AstorPearls - Astronomy Software
 The Equatorial Coordinate System

Coordinate Systems in General

To get a feeling of this important concept, let’s be a little abstract for the moment and define a coordinate system in general. A Coordinate System is a geometric construct that enables us to locate Objects in a Space. A space could be anything: a long rope, a sheet of paper, the space of a living room, or a surface of a sphere. The last example is more relevant to our discussions, but it is still enlightening to talk about the other examples. Before we do, let’s say that object location will be represented simply by a bunch of numbers.

Origin and Dimension

A long rope is an example of what is called a one dimension space. An object in this space could be just a knot somewhere on the rope. It has a single dimension because all what we need to locate the knot is a single number, how far it is from a known location called the origin. The origin could be the point where the rope is attached to a wall or even the point where you hold it with your hand! We have complete freedom to pick the origin. Once we do, all locations can be determined relative to it. However, for some coordinate systems, a good choice of the origin makes our life easier when describing object locations.

Figure 1
                                                Figure 1

How about a sheet of paper? I hope we can already see the difference. If our object is a small point on the paper, a single number is not enough to locate this point. Let’s pick the point on the top-left corner of the sheet to be our origin. Obviously we need to know two numbers to locate the point: how far from the left and how far from the top. A sheet of paper is a two dimensional space - we need two numbers (or two coordinates).

Figure 2
                                                Figure 2

The space of your living room is an example of three dimensional space. You need the distance from three walls to fully define the location of a point in this space - think about it carefully. Are there spaces with more dimensions? Indeed! But we won’t be able to visualize or imagine these higher dimension spaces; our brain is a 3D creature!

Figure 3
                                                Figure 3

Great Circles of a Sphere

Since we’ll be talking about circles on a spherical surface all the time, we need to understand the concept of a great circle. It is simply a circle with its center coincides with the center of the sphere and its radius equal to the radius of the sphere. Figure 4 shows an example of a great circle (red) and another circle that is on the sphere still, but not a great circle (blue).

Figure 4
                                                Figure 4

Important Examples of Great Circles

The celestial sphere contains an important set of great circles that we need to fully understand:

  • Your Horizon: A great circle that contains your North-South and East-West directions. It is the circle result when your horizon extends in all direction and intersects the celestial sphere. Think of cutting an orange two halves with a large knife!
  • The Celestial Equator: is the great circle result from extending Earth equator until it cuts the celestial sphere.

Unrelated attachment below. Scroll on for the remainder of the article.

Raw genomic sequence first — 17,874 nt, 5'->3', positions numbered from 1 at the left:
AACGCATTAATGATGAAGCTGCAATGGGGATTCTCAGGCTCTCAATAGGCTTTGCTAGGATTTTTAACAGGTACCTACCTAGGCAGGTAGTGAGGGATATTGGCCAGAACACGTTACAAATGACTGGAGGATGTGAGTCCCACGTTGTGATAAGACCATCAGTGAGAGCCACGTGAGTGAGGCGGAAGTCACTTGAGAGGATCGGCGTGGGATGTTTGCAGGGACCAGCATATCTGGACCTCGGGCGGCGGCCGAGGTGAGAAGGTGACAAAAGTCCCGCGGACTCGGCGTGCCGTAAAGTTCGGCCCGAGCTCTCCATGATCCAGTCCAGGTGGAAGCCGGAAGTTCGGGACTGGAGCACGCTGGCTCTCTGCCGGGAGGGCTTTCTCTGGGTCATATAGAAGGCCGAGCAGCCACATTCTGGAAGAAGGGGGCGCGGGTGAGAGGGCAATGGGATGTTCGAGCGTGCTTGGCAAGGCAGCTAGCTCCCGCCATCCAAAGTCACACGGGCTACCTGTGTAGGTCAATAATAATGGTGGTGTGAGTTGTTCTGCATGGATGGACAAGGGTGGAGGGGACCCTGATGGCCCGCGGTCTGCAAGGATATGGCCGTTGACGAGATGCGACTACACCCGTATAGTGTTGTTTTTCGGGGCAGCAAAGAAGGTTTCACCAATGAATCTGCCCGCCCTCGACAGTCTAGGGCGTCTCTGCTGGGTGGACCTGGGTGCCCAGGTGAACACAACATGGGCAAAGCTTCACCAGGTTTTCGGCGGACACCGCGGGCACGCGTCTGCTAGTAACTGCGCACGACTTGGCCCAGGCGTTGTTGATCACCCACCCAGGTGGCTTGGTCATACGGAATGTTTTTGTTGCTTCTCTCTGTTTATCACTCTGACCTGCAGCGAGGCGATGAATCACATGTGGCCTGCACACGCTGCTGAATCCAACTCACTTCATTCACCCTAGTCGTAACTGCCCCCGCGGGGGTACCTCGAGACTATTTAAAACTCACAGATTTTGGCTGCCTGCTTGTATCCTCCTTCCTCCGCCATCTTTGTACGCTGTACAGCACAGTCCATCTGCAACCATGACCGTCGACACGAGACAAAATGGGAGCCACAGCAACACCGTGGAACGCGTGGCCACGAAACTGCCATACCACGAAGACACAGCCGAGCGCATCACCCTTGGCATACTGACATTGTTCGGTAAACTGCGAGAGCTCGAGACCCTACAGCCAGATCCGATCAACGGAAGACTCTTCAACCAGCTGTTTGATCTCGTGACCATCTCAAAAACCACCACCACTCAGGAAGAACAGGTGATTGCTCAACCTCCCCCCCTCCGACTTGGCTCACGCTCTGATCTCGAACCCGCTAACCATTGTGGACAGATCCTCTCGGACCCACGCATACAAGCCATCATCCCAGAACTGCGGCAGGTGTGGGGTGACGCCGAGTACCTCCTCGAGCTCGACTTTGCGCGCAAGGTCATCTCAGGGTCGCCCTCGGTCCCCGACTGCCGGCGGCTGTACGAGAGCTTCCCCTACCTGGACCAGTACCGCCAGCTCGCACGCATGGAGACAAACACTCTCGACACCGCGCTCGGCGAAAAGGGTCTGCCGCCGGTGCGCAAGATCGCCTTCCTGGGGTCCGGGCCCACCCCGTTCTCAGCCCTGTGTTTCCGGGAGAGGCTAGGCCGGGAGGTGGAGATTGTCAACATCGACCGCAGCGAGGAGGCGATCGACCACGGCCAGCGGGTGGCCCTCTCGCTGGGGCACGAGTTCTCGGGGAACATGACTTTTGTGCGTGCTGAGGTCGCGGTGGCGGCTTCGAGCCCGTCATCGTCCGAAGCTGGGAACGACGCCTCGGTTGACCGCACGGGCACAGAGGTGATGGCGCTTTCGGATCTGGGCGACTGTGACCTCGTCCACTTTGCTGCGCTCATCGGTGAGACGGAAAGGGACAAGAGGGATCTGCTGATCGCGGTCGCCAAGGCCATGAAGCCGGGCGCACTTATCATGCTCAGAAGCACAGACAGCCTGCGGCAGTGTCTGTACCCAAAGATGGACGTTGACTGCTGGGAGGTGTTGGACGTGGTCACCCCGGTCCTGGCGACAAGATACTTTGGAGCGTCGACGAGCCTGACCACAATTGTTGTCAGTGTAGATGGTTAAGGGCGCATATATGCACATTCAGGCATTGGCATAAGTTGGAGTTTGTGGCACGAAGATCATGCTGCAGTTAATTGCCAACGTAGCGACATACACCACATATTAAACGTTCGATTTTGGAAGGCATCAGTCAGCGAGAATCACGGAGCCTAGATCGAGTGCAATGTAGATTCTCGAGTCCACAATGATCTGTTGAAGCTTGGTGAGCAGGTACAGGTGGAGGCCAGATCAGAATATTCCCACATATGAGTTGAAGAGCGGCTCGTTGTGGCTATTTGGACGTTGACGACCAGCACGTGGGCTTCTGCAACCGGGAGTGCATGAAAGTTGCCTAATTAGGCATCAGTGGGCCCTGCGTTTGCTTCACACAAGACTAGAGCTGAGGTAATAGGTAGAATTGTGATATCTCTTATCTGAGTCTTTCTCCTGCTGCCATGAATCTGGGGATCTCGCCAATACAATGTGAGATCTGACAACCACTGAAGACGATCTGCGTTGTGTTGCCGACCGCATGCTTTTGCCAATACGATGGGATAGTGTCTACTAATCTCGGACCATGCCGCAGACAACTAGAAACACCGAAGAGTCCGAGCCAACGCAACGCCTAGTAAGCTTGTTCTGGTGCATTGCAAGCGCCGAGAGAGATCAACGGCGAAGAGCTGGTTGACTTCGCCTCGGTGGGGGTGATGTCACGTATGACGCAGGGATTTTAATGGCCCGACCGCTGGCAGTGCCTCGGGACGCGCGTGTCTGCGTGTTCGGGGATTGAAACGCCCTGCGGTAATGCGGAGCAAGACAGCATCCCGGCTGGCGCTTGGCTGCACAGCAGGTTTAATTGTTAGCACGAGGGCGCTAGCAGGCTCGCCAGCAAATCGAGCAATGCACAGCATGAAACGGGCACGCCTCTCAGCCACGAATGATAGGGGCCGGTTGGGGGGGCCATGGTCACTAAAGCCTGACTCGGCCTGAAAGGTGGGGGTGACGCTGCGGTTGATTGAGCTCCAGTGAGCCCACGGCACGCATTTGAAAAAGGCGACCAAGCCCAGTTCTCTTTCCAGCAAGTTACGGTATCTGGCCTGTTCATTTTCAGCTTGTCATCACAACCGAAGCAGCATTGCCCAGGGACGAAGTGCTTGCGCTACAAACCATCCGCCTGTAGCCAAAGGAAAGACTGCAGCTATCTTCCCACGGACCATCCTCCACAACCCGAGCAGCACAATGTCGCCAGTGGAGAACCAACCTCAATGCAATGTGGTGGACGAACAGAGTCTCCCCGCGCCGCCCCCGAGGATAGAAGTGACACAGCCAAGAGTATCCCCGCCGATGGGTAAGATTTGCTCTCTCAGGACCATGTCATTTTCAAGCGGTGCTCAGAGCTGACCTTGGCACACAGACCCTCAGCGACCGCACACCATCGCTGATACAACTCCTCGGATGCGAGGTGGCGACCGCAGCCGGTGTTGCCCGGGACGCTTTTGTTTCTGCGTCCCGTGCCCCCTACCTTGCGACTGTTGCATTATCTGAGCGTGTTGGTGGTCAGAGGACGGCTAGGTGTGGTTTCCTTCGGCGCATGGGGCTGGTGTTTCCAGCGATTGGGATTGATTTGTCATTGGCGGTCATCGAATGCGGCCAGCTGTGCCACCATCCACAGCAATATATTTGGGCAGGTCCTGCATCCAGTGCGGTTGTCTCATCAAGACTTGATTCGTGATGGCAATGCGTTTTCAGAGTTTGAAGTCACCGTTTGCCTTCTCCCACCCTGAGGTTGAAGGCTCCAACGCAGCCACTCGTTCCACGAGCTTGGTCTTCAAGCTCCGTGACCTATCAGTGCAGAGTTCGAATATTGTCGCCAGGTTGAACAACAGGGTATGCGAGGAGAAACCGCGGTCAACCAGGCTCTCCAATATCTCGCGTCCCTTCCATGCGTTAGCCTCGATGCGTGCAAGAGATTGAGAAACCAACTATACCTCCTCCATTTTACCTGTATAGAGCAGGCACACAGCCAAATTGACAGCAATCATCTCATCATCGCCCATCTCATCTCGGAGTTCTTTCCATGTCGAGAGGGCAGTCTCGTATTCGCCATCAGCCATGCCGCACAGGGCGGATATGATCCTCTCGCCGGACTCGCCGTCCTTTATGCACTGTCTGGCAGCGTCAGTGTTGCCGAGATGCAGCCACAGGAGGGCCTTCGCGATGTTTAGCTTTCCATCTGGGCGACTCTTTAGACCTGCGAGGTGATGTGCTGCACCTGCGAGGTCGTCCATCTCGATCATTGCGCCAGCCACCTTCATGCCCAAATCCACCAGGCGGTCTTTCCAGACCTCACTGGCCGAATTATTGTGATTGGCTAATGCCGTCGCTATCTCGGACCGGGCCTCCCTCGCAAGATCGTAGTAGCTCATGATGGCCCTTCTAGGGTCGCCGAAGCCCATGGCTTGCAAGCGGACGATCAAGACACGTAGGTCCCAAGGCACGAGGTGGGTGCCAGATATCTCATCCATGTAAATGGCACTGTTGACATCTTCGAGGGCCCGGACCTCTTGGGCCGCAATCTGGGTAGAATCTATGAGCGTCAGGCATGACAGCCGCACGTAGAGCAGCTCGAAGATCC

• Your Meridian: is the great circle passing through NCP and your Zenith.
  • A star’s vertical circle: A great circle passing through the star and your zenith.
  • A star’s hour circle: a great circles passing through the star, NCP and SCP. It is perpendicular to the celestial equator. It also rotates with the stars due to the earth rotation around its axis.

The Space of the Celestial Sphere

The surface of the celestial sphere is two dimensional. It is like a sheet of paper, but it is a curved space not a flat one. So we need two numbers to locate any point on this surface. This point could represent a star, planet, or any other object. In the sheet of paper example mentioned earlier, we used to edges of the paper and defined the location of a point relative to these edges. In a similar fashion, we need two great circles on the sphere. Instead of distance, angle will be the natural choice for this system. Figure 5 shows two great circles, and two angles representing the coordinates of a star on this spherical surface.

Figure 5
                                                Figure 5

Equatorial Coordinate System

Equatorial Coordinate System is no difference from the example of figure 5. What makes it special is the choice of the two reference circles. As the name indicates, one of these circles is the celestial equator. The other circle could be any great circle perpendicular to the celestial equator. The choice was in favor for a circle that passes through the so called vernal equinox - it is the point at which the Sun crosses the equator from south to north (means spring) on its apparent yearly journey around earth.

Now describing the location of a star is simple:

  • Measured, in the celestial equator, the angle between the hour circle of the vernal equinox and the hour circle of the star is the first coordinate called the Right Ascension (&alpha). It is measured in hours, minutes, and seconds from the vernal equinox going east. Since Earth performs a complete rotation once every day, 24hrs represent 360 degrees. It is more convenient to use hours/minutes/seconds here.
  • Measured in the star’s hour circle, the angle of declination of the star from the equator called - naturally - the Declination (δ). It is measures in angles from 0 to 90 degrees north and from 0 to -90 degrees south. Figure 6 shows a star in the northern hemisphere with its right ascension and declination angles.

Figure 6
                                                Figure 6

Now we hope you are not scared anymore when hearing terms like Right Ascension and Declination!!!